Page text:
“I think you’ll see the roof in some form be operable,” Falcons owner Arthur Blank said. “The NFL would like to see it operable. We’d like to see it operable. I think that’s what the plans are. How much and long it will be open, I’m not sure. But I think you’ll have a chance to see that.
“We want the world to see it,” Blank said. “CBS (which will televise the game and seven hours of pregame programming) wants us to show it as well.”
Showing it off is important to the Falcons because the one-of-a-kind roof is a signature -- and hard-earned -- feature of the $1.5 billion stadium. The roof’s complexity caused months of construction delays and hundreds of millions of dollars in costs. The roof was still not fully operable when the stadium opened in 2017, drawing derision.
But after much additional work on it, the roof was declared fully functional by stadium officials last summer. Since then, they have been able to open or close it in about eight minutes, as designed. So they want the massive Super Bowl television audience to see it in action.
But unlike at Falcons games, where team officials make the decision on whether to play with the roof open or closed, the NFL will make the call for Super Bowl Sunday.
League officials are keeping abreast of hour-to-hour changes in the weather forecast, which as of Tuesday called for a low temperature of 48 degrees Sunday night, after a high of 62 earlier in the day, and a chance of occasional rain showers.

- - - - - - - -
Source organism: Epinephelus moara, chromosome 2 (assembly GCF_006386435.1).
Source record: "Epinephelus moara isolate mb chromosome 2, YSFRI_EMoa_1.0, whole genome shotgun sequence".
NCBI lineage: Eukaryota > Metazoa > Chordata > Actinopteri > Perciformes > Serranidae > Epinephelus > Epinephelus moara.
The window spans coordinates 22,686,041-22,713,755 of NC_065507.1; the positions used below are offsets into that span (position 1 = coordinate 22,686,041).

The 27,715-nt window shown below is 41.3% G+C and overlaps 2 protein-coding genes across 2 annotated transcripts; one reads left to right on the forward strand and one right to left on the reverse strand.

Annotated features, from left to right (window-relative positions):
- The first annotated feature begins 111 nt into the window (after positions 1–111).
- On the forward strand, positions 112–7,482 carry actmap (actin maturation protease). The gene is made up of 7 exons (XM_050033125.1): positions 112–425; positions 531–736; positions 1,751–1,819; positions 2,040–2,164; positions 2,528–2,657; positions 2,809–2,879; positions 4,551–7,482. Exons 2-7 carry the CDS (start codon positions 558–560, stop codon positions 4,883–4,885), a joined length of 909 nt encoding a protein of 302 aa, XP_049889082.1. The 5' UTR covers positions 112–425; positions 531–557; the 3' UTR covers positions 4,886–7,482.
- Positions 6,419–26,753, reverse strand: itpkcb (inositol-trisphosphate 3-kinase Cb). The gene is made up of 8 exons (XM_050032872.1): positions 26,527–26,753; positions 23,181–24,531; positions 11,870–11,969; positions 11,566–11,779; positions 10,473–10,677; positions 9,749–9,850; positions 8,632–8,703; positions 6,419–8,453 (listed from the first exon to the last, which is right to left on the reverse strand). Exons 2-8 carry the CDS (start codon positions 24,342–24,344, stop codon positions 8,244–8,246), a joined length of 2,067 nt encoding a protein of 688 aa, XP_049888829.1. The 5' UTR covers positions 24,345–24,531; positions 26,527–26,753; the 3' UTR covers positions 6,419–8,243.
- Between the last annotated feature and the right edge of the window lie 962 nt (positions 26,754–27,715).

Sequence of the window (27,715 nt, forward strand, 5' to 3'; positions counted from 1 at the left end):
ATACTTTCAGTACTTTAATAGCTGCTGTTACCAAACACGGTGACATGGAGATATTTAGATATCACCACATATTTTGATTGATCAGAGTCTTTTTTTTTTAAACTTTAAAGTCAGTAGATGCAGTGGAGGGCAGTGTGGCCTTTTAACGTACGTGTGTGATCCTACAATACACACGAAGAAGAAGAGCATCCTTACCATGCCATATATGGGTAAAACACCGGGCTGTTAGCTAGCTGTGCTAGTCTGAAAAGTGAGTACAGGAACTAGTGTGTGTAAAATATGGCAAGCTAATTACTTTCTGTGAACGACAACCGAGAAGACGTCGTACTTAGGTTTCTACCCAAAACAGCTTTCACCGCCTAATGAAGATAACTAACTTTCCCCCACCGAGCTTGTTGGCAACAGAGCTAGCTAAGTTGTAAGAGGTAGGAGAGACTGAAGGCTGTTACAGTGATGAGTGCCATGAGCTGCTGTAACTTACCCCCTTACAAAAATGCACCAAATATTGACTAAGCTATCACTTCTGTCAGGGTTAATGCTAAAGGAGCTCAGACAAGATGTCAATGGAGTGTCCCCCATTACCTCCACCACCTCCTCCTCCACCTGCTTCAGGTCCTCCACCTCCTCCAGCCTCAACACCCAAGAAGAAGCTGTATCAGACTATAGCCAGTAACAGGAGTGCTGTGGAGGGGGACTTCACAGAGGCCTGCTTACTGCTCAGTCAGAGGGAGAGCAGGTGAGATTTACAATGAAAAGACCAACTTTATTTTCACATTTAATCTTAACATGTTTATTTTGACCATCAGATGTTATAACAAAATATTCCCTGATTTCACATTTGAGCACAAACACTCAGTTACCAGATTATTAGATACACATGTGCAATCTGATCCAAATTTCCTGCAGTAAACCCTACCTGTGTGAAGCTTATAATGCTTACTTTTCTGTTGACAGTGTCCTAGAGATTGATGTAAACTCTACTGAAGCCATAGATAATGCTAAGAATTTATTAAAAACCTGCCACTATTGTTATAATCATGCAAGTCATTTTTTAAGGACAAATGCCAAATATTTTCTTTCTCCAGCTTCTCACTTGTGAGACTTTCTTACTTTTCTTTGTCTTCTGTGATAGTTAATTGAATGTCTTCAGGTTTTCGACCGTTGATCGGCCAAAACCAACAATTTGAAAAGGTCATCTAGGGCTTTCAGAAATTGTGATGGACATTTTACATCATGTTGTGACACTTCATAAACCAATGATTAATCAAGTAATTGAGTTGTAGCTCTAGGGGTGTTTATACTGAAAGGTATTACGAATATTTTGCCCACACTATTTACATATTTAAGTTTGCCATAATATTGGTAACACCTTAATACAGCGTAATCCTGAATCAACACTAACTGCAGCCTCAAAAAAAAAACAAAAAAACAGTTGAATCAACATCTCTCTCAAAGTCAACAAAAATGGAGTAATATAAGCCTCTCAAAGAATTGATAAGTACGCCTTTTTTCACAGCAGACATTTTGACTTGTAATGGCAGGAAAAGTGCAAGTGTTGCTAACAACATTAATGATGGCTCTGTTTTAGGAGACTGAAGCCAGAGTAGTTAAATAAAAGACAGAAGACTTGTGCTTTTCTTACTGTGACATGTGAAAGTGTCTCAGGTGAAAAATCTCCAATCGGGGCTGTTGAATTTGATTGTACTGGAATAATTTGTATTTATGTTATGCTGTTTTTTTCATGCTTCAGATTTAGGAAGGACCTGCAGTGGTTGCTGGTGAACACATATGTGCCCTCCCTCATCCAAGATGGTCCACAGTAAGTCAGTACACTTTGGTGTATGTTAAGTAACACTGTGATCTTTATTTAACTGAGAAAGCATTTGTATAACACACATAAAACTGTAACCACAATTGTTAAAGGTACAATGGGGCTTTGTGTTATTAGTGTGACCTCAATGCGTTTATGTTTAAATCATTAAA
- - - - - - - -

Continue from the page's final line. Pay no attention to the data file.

“Precipitation, which there is a chance of, obviously would keep us from opening it,” NFL senior director of event operations Eric Finkelstein said.
Barring precipitation, the Falcons generally will consider having the roof open for their games if the temperature is forecast to stay above 52 or 53 degrees, maybe a bit higher for night games, team president and CEO Rich McKay said.
Standing on the field of Mercedes-Benz Stadium on Tuesday afternoon, Finkelstein glanced toward the roof and said: “If all things cooperate, we would love nothing more than to be able to feature that as part of game day.”
The stadium gates will open 4-1/2 hours before kickoff, stretching game day far beyond the game itself. That has raised the possibility of incorporating a roof opening/closing into the pregame festivities.
“We are considering a few different options,” Finkelstein said. Not an option for competitive reasons is opening the roof for part of the game and then closing it. “We want the game to be played in like conditions throughout,” Finkelstein said.
The NFL hasn’t set a deadline for a decision. It could come as late as Sunday afternoon, or it could come days earlier, depending on how the weather forecast evolves.
“If we had certainty on the weather, we’d probably make a decision sooner than later,” Finkelstein said. “But with the weather patterns still not really known at this point, we’ll just wait and see how things play out to make the final decision. And even if we think we’re going one direction, if the weather takes a turn, that could change things anyway.”
The roof was open for five of the Falcons’ 10 home games this season (four of eight during the regular season and one of two in the preseason). That was not quite as often as team officials had hoped, but it was more than typical for retractable-roof stadiums in the NFL.
“For me, that’s a game or two less than we would like,” McKay, the Falcons’ CEO, said. “We’re going to try to get to a rhythm of six or seven out of 10, but it’s just 100 percent weather-driven. We like the roof being open. It works really well for us. We like the atmosphere it creates.”
Scott Jenkins, general manager of the stadium, was asked if he is lobbying the NFL to open the roof on Super Bowl Sunday.
“I wouldn’t say I’m lobbying, but I’m making sure they know we’re ready,” Jenkins said.